I don’t know how Bacon could have worked
within his hoarder’s hell of old paint brushes
and tins of turpentine, perhaps the stark

monochrome backgrounds of his canvases
could only exist in his painted world
and bland, corporate penthouse offices

where no artistic reveries unfurl,
despite the spot paintings and skyline views
of London streets where Foxtons minis trawl

for where the artsy types are moving to.



In the bar diagonal from us
some white men play some inoffensive jazz
for punters to mull over with a glass

of inoffensive wine, dressed up smart-cazh.
Parker’s skag fueled duende has grown cosy,
a well loved set of timeless standards. Trad.

Not that we hear it as the sax man blows it,
what with the sirens flitting between hells
that bookmark these red brick, Georgian houses—

it must be kicking off in Camberwell,
boisterous in Brixton, war in West Norwood
and tazer time in Streatham and Tulse Hill.

My daughter takes to staring at the clouds,
the definition of pre-lingual thought,
the way she stared at me when seconds old.

I don’t believe in old souls but I’ve bought
the idea that some of us come pre-packed
with some old wisdom that cannot be taught.

She’s wise although she’s yet to build a stack
of playblocks on our living room carpet.
The sirens fade, the cosy band change tac

to Miles’s Kind of Blue minus the trumpet.


The rent creeps up, it’s to be expected
what with all the young professionals
that came here in the previous decade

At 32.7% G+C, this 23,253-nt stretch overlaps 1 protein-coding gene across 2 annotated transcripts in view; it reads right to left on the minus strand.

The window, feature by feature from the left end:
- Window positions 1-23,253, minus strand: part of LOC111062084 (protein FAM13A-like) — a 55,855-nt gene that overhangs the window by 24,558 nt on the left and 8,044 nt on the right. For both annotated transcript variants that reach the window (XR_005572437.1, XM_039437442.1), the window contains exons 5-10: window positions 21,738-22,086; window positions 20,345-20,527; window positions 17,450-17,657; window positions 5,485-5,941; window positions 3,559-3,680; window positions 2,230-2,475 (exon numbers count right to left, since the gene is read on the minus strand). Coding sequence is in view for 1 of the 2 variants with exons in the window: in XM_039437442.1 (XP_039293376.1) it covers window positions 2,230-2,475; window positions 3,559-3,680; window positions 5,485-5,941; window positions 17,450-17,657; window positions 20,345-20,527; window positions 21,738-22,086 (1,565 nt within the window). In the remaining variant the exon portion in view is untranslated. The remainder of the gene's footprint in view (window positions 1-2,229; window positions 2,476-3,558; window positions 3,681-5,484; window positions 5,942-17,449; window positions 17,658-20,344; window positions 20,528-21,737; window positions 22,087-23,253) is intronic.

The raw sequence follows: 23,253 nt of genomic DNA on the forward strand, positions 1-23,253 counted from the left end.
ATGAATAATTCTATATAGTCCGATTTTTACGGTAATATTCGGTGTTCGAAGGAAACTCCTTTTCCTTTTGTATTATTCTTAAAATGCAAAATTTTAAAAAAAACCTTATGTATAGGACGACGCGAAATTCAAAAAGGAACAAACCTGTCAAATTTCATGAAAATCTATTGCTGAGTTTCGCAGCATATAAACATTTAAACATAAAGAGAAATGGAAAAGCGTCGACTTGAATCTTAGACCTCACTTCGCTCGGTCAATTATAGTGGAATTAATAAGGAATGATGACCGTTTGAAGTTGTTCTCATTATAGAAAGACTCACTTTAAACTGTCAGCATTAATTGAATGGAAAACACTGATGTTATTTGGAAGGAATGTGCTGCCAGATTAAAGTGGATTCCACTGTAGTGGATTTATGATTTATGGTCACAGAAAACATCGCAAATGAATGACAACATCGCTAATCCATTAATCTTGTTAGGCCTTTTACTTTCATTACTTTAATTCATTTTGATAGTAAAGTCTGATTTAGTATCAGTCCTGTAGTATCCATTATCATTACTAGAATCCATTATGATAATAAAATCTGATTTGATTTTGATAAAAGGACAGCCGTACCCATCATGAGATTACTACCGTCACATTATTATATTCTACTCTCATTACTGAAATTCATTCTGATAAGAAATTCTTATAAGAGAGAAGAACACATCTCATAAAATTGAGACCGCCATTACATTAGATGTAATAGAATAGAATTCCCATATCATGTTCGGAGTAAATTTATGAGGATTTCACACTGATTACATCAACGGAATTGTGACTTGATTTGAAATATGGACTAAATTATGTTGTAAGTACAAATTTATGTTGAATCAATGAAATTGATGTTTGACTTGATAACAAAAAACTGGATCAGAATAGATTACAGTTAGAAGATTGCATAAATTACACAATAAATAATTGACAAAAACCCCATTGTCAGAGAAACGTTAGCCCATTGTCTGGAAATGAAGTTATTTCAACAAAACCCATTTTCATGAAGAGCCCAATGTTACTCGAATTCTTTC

become young families. I behold all
the old man boozers turned to gastro-pubs,
the mortgage friendly, come to me signal

of Pizza Express, though the Kebab
shop soldiers on as guilty pleasures do.
I have no local, I eschew the clubs

for networking parents, instead I choose
to keep from fraternising with the others,
they’ll never be our friends, but we renew

for half a ton per calendar month over
what we were coughing up the month before.
My neighbourhood may be a callous lover

but I’m the mug that hangs about for more.


Long after the last mammoth in Britain
succumbed to flint head spears and crappy luck,
they say that Claudius’s elephant

sent natives and their horses fleeing back
to contemplate the scale of their defeat
under the dung caked rooves of twiggy shacks.

Though the next time the islanders caught sight
of behemoth itself was on the trudge
to London from its naval landing site,

a gift to soothe the ever faithful grudge
between Louis and Henry the somethingth.
The Tower’s bestiary records vouch

the bull enjoyed a drink and lost its life
from one too many trunkfuls of red wine.
Today the only pachyderm that’s left

to catch the punter’s eye in London town
holds a one-turret castle on its back,
a fiberglass interpretation

from tall takes of its strength, medieval talk
that passed into the city’s heraldry.
Behind it, empty rows of tower blocks

are marked for demolition, making way
for the first phase of regeneration,
the young professionals will come to play,

no way can Nelly halt this next invasion.

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